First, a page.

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Editorial

The last month had been very happening in South Asia, particularly India.

Firstly, India sent up the satellite Cartosat-1, and once again reinstated its commitment and edge in the Remote Sensing arena globally. Cartosat-1 is intended primarily for cartography and mapping – a need very relevant to the geospatial industry. Secondly, it was announced that a new Map Policy of India has been approved by the Cabinet of Government of India. The Policy is going to de-restrict maps for the entire country in a special Open Series Maps (OSM). This announcement is revolutionary in itself, since if this actually happens, one can utilise maps for development and the industry in the region can be greatly invigorated. Another important related development was the setting up of the National Knowledge Commission in India, supposed to ensure that all types of data, information and knowledge flows in the right manner for development of the society. During this same period, the World Bank has agreed in-principle to provide $500 million financial support for India’s National e-Governance Plan (NEGP) over a period of four years. All these developments have significant implications in the geospatial domain.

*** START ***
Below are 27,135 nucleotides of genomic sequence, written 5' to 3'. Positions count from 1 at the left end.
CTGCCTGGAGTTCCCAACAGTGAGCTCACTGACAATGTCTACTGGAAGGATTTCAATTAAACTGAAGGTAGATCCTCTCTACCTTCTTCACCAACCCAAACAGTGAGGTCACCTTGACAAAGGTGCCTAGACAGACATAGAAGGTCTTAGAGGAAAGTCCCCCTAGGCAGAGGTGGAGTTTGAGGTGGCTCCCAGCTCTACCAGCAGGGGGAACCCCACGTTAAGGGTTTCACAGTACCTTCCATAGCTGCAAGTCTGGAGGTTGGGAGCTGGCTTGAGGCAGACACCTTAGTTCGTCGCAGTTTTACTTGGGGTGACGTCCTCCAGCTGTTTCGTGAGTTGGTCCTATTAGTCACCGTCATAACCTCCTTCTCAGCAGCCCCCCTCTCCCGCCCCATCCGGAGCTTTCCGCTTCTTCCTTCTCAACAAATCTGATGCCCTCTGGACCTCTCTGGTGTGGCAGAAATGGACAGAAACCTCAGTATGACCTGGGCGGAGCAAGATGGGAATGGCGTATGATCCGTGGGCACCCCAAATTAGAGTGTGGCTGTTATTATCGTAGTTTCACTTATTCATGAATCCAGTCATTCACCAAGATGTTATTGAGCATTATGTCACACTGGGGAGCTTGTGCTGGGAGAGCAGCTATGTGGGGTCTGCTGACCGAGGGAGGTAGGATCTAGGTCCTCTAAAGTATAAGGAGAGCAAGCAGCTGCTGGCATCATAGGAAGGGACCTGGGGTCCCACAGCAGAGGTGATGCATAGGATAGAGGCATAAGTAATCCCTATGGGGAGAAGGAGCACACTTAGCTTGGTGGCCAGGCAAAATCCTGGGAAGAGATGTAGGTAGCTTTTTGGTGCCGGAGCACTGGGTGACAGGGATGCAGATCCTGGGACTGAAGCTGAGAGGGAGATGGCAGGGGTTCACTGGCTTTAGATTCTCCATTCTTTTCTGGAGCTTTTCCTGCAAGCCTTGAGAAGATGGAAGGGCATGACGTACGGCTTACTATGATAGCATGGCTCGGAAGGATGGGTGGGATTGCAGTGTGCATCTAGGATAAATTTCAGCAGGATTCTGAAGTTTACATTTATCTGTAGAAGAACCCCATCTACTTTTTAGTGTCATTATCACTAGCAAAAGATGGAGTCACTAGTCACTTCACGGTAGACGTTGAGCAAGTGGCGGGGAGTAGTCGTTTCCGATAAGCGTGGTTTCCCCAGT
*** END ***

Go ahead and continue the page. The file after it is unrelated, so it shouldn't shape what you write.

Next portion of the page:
It is true that things have changed in the last 5-6 years. The changes definitely suggest a positive milieu. However, there are more to this positive milieu, if we think about it.

Cartosat, Map Policy, National Knowledge Commission and India’s e-Gov plans: do these initiatives talk to each other? While each effort is a landmark in its own respective island, there is bound to be a phase lag developing if these do not communicate. For example, how much of the Map Policy does talk about satellite imagery. How much of Cartosat data can common man use? Does the e-Gov programs of the nation have a mandate of using spatial data? Is there a way in which the National Knowledge Commission interlinks its vision with the Map Policy?

Lets synchronize. Ahead lies a great future…

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